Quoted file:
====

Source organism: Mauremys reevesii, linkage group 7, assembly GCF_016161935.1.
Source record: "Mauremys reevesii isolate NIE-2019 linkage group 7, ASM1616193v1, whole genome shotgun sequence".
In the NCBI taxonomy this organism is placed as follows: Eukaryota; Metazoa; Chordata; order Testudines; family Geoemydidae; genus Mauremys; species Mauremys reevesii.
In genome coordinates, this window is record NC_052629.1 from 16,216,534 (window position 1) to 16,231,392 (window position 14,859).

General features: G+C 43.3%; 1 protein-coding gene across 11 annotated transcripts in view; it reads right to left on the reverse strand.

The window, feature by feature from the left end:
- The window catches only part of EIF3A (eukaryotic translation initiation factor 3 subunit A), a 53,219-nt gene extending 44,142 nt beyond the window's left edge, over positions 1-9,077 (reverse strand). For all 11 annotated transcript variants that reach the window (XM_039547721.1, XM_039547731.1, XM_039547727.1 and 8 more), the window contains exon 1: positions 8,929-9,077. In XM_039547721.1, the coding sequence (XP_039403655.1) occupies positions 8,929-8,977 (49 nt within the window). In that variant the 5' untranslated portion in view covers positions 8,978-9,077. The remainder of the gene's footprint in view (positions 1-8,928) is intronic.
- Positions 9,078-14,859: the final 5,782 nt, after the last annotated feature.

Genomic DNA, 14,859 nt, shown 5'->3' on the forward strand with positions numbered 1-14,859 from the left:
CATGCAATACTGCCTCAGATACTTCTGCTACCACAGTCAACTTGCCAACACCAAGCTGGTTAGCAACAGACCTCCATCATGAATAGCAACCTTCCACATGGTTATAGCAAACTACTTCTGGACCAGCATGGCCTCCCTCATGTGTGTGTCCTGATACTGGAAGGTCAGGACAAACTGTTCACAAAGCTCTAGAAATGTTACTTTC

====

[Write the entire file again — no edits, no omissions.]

Source organism: Mauremys reevesii, linkage group 7, assembly GCF_016161935.1.
Source record: "Mauremys reevesii isolate NIE-2019 linkage group 7, ASM1616193v1, whole genome shotgun sequence".
In the NCBI taxonomy this organism is placed as follows: Eukaryota; Metazoa; Chordata; order Testudines; family Geoemydidae; genus Mauremys; species Mauremys reevesii.
In genome coordinates, this window is record NC_052629.1 from 16,216,534 (window position 1) to 16,231,392 (window position 14,859).

General features: G+C 43.3%; 1 protein-coding gene across 11 annotated transcripts in view; it reads right to left on the reverse strand.

The window, feature by feature from the left end:
- The window catches only part of EIF3A (eukaryotic translation initiation factor 3 subunit A), a 53,219-nt gene extending 44,142 nt beyond the window's left edge, over positions 1-9,077 (reverse strand). For all 11 annotated transcript variants that reach the window (XM_039547721.1, XM_039547731.1, XM_039547727.1 and 8 more), the window contains exon 1: positions 8,929-9,077. In XM_039547721.1, the coding sequence (XP_039403655.1) occupies positions 8,929-8,977 (49 nt within the window). In that variant the 5' untranslated portion in view covers positions 8,978-9,077. The remainder of the gene's footprint in view (positions 1-8,928) is intronic.
- Positions 9,078-14,859: the final 5,782 nt, after the last annotated feature.

Genomic DNA, 14,859 nt, shown 5'->3' on the forward strand with positions numbered 1-14,859 from the left:
CATGCAATACTGCCTCAGATACTTCTGCTACCACAGTCAACTTGCCAACACCAAGCTGGTTAGCAACAGACCTCCATCATGAATAGCAACCTTCCACATGGTTATAGCAAACTACTTCTGGACCAGCATGGCCTCCCTCATGTGTGTGTCCTGATACTGGAAGGTCAGGACAAACTGTTCACAAAGCTCTAGAAATGTTACTTTC